In my last post, we explored the new routing functionality that has been incorporated in Ext JS 5. I had a lot of great feedback and discussions come from that (thanks!), so I thought I’d add a few more notes about some of the routing functionality that I didn’t discuss in the last post. So without further jabbering, let’s dive in.

Route Conditions

One nice feature of routing in Ext JS 5 is that not only can you add a before handler to the route execution, but you can also filter routes which will be matched based on a regex string.

For example, let’s consider our users/:id route from the last post:

routes: {
    ...
    'users/:id': {
        action: 'onUserDetail',
        before: 'onBeforeUserDetail'
    }
}

As written, this route will match any hash in this form, regardless of what actual value is passed for our “id” placeholder. What this means is that if someone gets clever and starts to try to manually hack our hash with some value other than what comes naturally from our application, our before handler is still going to fire on the hacked value, and whatever code is in that handler will execute.

Obviously, we could put some error/hack handling in our before handler, but we can also use the conditions config to automatically weed out obviously incorrect patters.

In this example, let’s assume that all of our user ids are numeric, so we want to automatically ignore any hashes that match our route pattern, but have an “id” value that’s not numeric.

routes: {
    ...
    'users/:id': {
        action: 'onUserDetail',
        before: 'onBeforeUserDetail',
        conditions : {
            ':id' : '([0-9]+)'
        }
    }
}

This is pretty straightforward. Using the conditions config, we supply a regex string for our id placeholder that will instruct the Router to not process this route if the hash does not match the route + condition, but instead trigger the unmatchedroute event (more below).

Now we come to an important point of consideration. Obviously, you could use the before handler to accomplish the same thing. That is, you could inspect the incoming parameters from the route, run any kinds of checks against them that you want to, and then choose to resume or stop the route action based on whatever your application’s logic determines is needed to be done.

With conditions, you have no such opportunity. If the condition fails the incoming hash, the route’s action simply doesn’t get executed. All that will happen is that the Router’s generic unmatchedroute event will get fired, passing only the hash that was unsuccessfully matched.

What would be nice is if each route could define something like a conditionfail handler. This would be a handler that could be fired when a route’s base pattern is matched (e.g., users/:id) but is proactively failed because of the route’s configured conditions. I think this would be useful because it would allow for much more precise handling of unmatched routes. Instead of having to try to handle all unmatched routes in a single handler (which is currently how it works), the per-route configuration of unmatched route handlers would give much more granular context for dealing with the unmatched route however the particular instance dictates. Just a thought! :)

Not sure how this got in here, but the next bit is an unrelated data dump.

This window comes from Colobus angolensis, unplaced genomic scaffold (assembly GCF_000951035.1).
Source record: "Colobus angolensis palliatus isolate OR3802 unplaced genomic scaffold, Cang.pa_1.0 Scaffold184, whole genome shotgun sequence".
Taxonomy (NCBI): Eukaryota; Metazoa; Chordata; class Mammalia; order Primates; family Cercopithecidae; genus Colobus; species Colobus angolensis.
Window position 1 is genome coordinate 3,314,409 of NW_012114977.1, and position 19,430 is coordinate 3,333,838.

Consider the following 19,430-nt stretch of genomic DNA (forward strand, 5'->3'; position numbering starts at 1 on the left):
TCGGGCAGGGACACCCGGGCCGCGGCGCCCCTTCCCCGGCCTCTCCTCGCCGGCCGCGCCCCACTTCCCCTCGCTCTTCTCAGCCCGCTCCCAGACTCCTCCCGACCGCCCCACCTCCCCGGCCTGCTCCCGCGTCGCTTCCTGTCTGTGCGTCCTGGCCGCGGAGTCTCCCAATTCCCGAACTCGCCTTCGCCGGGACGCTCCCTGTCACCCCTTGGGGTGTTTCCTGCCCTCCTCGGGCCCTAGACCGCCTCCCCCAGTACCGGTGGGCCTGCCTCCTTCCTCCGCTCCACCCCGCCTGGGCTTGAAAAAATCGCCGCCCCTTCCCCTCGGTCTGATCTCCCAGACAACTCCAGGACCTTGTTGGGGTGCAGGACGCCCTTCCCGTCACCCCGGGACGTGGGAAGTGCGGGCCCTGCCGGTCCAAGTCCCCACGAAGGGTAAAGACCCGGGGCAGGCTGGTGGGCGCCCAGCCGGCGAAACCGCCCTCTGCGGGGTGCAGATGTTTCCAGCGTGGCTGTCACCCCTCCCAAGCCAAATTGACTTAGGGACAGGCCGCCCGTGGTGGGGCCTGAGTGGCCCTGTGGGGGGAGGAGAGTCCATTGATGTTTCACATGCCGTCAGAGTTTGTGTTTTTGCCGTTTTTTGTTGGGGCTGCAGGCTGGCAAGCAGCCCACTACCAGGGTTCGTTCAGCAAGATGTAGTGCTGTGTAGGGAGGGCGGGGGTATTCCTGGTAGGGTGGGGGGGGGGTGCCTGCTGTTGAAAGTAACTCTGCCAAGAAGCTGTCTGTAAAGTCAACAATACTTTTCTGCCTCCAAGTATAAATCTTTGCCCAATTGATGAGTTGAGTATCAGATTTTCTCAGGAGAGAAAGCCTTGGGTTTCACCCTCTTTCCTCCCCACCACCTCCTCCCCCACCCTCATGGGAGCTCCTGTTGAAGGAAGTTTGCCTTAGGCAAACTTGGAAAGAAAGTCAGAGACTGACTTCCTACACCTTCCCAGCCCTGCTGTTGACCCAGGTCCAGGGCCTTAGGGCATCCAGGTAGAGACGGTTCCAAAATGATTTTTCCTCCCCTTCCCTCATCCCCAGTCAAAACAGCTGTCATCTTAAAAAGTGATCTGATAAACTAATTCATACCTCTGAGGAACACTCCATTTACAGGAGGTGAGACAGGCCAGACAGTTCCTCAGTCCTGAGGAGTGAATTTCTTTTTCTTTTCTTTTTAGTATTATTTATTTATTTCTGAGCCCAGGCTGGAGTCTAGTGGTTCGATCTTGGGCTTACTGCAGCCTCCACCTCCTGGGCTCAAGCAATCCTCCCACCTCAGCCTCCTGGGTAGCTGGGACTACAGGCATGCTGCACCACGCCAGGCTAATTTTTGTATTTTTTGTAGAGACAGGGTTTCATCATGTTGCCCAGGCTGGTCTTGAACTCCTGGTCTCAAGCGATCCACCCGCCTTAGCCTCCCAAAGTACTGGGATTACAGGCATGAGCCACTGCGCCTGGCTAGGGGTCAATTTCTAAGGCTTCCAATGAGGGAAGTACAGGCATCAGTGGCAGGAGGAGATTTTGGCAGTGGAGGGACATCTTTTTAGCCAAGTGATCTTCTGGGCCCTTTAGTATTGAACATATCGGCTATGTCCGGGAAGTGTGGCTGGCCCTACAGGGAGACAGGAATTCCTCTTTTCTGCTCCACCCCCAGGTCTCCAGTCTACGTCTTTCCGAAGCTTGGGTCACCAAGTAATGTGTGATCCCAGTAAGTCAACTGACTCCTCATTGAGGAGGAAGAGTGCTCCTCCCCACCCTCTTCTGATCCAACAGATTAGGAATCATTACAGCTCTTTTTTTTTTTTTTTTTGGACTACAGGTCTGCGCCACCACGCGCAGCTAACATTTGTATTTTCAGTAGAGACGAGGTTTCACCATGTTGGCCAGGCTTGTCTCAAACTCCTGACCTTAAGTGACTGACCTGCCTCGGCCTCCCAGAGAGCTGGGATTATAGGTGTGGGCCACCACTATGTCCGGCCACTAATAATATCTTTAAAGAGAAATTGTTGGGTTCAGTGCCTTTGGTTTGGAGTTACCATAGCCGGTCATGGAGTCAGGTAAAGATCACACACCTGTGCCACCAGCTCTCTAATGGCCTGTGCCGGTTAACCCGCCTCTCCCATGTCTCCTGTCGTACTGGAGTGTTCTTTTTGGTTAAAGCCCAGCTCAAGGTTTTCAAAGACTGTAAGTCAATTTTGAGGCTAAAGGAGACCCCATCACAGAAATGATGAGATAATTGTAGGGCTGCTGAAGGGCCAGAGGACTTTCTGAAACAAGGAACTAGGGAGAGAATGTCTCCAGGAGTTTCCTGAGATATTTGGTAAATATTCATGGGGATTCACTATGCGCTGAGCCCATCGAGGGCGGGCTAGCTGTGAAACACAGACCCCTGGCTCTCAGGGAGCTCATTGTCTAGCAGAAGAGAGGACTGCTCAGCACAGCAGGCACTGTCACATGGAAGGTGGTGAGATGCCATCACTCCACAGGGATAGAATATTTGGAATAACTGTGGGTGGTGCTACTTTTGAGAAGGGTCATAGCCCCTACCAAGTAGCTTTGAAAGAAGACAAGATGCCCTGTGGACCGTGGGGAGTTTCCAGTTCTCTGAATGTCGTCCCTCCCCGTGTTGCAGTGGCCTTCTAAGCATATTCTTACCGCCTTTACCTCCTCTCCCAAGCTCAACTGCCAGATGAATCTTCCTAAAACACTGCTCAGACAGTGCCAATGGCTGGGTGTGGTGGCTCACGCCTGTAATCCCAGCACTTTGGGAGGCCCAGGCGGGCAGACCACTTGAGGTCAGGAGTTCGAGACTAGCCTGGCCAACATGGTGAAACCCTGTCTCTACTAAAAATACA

Unmatched Routes

I’ve mentioned it above, but the new Router also includes the ability to deal with any unmatched routes. Whenever an unmatched route is detected (e.g., a hash matching a pattern that simply isn’t defined, or a hash that fails an existing route’s condition), the unmatchedroute event is fired on base application instance. You can easily set up a listener for this like so:

In Application.js

listen: {
   controller: {
      '#': {
         unmatchedroute: 'onUnmatchedRoute'
      }
   }
},
onUnmatchedRoute: function( hash ) {
   alert( 'Sorry, the ' + hash + ' route is not correct' );
}

Multiple Routes in a Single Hash

If you have a need within your application, the new Ext JS 5 Router also supports the execution of routes from the same hash. You can specify multiple routes in a single hash simply by concatenating each desired route with a pipe (|). This can be overriden by setting the multipleToken property of Ext.app.route.Router.

So this:

users/1234 | info (no spaces)

Would match and execute the actions for the following routes:

'users/:id'
'info'

The important thing to keep in mind about multiple routes is that they are completely segregated from each other. They do fire in order, but their execution does not depend on the resumption or cancellation of each other. So if my first route fails or is programmatically stopped, it will have no effect on subsequent routes.

In my mind, multiple routes would typically have some relationship to one another, so I’ve not been able to come up with a good use case for this. Also, the API for dealing with multiple routes feels a bit incomplete. The idea is that the multiple routes *should* be independent from one another, but there is not really a simple way (that I know of) to append or remove routes from the hash. So even though you *should* be treating multiple routes as independent things, they ultimately have to be created together as part of whatever action is actually creating the hash.

I would propose the following additions to controllers to help deal with this:

addTokenPart (part, override): Preserves current hash and appends new “part” using multipleToken setting. If override is true, does search for “part” in existing token, removes it from existing location before appending to the end; if false, does not append if part already exists in token

removeTokenPart(part): Removes token part from existing token

Conclusion

There’s more that could be said for Routing in Ext JS 5, but I think it’s time to move on. I’m going to be looking at View Controllers next, hooray! :)